Friday, November 12, 2010

Chicken Hawk Attack!

This morning I was upstairs in the house when I heard the guineas screaming.  They always scream, no big deal.  If the wind blows a leaf up off the ground near them, they scream.  If we move suddenly around them, they scream.  I hardly notice their screams anymore.  They "cry wolf" all the time over nothing.

But this morning, the roosters started screaming, too.  Uh oh.  There's wasn't a scream, but an alert noise.  I've always called it a rooster "horn noise".  It goes "Honk! Honk!" And the roosters' cries were as loud as the guineas' screams. Uh oh!  Emergency!  Our roosters never "cry wolf" when there's not something going down.

Redtail hawk picture from Wikipedia

I came running downstairs and met Randy by the front door. He was in the kitchen and heard the screams and was heading out. We ran outside, heard all the screams from the guineas, but no guineas were in sight!  As we ran towards the noise we saw two huge red-tailed hawks right on top of a group of bushes.  They are commonly called chicken hawks. They both saw us and reluctantly flew away, across the open field.  I did not get any pictures of them.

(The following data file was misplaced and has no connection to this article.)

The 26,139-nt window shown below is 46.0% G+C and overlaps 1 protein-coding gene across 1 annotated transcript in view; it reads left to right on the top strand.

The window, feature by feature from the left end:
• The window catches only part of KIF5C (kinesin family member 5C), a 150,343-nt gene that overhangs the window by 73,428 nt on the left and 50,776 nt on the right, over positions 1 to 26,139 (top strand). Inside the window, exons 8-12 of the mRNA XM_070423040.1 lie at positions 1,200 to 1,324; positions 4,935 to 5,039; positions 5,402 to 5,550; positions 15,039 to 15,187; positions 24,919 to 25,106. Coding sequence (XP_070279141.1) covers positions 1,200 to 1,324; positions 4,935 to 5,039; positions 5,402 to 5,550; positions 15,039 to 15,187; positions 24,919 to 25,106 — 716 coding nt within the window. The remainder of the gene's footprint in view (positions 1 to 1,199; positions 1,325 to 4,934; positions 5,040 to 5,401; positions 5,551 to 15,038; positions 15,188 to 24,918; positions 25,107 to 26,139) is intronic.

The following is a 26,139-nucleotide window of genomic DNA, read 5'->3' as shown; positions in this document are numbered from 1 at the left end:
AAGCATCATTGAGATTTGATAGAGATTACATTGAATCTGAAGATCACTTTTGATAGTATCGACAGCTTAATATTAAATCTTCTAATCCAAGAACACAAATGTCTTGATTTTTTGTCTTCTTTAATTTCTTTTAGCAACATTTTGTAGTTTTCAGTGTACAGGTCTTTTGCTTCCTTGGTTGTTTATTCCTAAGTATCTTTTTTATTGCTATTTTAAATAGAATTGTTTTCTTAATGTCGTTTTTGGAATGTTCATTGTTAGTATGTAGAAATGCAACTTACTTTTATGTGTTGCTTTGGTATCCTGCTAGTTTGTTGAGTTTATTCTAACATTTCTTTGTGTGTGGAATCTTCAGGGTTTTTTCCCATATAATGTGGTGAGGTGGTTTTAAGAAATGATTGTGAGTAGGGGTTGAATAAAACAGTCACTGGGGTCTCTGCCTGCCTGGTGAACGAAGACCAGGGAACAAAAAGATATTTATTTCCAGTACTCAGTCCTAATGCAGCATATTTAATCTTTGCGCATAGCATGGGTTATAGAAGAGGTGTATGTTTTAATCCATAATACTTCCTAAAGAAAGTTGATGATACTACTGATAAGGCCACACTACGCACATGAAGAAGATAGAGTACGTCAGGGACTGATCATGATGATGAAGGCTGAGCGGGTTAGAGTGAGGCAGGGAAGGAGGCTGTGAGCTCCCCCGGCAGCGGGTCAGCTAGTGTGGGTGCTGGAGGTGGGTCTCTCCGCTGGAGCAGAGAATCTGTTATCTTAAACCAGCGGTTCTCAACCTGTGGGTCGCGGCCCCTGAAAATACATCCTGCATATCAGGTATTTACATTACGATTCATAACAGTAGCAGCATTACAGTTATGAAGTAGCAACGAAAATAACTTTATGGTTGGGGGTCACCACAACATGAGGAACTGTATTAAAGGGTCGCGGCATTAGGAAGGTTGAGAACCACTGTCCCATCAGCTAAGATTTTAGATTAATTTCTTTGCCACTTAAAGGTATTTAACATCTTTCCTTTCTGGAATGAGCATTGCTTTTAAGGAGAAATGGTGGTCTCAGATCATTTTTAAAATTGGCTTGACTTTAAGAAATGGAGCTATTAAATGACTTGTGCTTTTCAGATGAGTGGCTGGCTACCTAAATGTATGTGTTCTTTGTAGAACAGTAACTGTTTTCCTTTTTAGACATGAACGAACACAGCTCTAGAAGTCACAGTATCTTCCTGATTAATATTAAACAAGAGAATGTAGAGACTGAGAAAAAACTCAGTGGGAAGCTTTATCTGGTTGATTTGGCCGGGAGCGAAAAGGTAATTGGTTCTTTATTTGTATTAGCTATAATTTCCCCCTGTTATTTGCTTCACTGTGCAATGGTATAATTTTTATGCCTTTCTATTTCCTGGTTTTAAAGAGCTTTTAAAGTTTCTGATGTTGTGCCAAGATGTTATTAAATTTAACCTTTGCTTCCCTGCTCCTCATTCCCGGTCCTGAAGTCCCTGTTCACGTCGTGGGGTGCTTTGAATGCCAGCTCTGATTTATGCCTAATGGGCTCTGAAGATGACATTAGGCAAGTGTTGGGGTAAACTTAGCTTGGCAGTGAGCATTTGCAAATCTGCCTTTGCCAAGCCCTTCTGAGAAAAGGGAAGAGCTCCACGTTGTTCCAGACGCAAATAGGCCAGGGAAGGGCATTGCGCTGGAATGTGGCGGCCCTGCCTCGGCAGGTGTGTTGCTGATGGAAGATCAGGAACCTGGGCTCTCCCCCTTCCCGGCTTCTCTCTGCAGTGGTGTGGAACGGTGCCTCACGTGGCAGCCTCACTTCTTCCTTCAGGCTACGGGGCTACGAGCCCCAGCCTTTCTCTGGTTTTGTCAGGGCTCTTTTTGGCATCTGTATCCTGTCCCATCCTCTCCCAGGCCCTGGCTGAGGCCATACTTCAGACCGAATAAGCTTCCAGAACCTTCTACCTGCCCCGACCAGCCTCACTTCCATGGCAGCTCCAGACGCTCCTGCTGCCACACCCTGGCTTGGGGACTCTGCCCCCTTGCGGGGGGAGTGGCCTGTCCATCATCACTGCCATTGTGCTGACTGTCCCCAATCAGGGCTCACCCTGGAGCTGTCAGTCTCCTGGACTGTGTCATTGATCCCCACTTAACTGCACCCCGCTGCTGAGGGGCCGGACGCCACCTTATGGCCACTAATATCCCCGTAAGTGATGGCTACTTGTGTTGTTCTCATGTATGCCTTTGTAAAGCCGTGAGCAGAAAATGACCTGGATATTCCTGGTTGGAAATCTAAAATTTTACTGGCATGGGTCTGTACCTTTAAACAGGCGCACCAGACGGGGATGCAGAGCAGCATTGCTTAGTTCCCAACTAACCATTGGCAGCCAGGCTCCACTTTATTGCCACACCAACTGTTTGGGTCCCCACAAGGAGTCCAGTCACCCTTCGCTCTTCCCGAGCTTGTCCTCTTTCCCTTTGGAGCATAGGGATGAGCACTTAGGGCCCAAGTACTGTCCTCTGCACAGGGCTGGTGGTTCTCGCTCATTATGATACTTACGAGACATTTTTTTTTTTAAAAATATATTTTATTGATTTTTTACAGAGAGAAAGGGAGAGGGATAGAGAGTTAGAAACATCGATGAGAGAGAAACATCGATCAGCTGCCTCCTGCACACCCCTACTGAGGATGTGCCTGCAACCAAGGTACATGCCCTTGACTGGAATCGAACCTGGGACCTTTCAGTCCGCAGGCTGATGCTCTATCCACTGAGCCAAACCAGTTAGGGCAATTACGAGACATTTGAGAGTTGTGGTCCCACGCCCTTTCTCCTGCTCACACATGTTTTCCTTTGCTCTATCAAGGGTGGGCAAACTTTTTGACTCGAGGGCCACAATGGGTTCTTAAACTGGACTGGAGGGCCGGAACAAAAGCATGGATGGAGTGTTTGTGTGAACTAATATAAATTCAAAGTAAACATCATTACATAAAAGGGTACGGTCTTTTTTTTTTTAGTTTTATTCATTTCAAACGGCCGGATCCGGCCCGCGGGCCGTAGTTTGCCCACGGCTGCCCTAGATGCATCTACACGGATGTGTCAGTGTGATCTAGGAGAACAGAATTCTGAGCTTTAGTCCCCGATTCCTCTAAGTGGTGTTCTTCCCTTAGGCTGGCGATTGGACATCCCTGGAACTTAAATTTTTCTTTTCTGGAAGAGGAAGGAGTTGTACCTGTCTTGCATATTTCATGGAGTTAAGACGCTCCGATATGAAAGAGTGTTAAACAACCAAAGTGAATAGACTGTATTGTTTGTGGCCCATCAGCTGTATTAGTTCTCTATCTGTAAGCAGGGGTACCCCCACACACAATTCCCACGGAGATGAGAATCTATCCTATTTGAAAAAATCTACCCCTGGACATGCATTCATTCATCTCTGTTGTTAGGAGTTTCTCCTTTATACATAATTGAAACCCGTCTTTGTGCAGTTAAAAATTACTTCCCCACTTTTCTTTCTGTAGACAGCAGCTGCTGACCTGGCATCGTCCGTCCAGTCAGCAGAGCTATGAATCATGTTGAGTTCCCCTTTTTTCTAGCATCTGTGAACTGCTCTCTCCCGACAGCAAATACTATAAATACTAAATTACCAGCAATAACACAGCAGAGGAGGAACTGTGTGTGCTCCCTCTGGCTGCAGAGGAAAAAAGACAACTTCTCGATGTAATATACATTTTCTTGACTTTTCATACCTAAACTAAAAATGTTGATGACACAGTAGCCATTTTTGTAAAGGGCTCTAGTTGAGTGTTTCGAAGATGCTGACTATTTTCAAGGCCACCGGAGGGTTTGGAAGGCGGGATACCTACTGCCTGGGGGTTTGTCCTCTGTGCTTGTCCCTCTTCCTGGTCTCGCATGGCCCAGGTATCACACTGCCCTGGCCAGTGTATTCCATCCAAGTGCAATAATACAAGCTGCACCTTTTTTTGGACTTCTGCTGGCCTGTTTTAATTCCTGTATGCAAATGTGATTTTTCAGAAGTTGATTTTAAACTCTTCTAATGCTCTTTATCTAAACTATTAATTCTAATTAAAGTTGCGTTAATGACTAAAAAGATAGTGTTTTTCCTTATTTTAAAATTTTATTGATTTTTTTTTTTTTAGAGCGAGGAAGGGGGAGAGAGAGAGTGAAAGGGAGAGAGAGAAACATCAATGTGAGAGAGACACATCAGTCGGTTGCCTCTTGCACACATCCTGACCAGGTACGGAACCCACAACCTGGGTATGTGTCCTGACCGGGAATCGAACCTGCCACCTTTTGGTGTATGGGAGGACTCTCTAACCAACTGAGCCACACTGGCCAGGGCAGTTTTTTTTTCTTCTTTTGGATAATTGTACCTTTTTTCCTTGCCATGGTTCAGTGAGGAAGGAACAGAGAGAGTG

Here's the Wikipedia page on Red-Tailed hawks:

The guineas were all hiding under bushes below where the hawks were, still screaming their guinea screams.  They refused to leave the safety of the bushes.  They were quite upset.  I counted only 7 light colored guineas and the 2 dark ones.  We have 8 and 2, not 7 and 2.  One of the light ones may be missing, or it may have been hiding.  I hope it was just hiding.  The guineas have spent the last few hours after the hawks left near the bushes.  They will not go out in the open now.  Better safe than sorry.  The guineas' feathers were all flat during the attack, they looked so small.   I guess the male guineas don't fight during an attack, their instinct is to hide.  They flatten their feathers to look smaller, I guess.

Immediately after the attack I checked the chickens.  They were totally safe, as their pen now has a roof.  But they don't know they are safe.  The hens were all hiding under bushes in the pen.  The roosters were standing out in the open, feathers fluffed up making them appear huge, ready to attack if a hawk came near.  Roosters are supposed to attract the predator towards them and fight to save the flock, giving their life if they have to, while the hens are supposed to hide.  Good boys.  I love roosters, they are so brave for their flock.  The roosters stopped their "horn" noises when I showed up.  When the hens saw me they all came running to me, forgetting about the possible attack, looking for treats.  The roosters still looked to the air, ready to fight.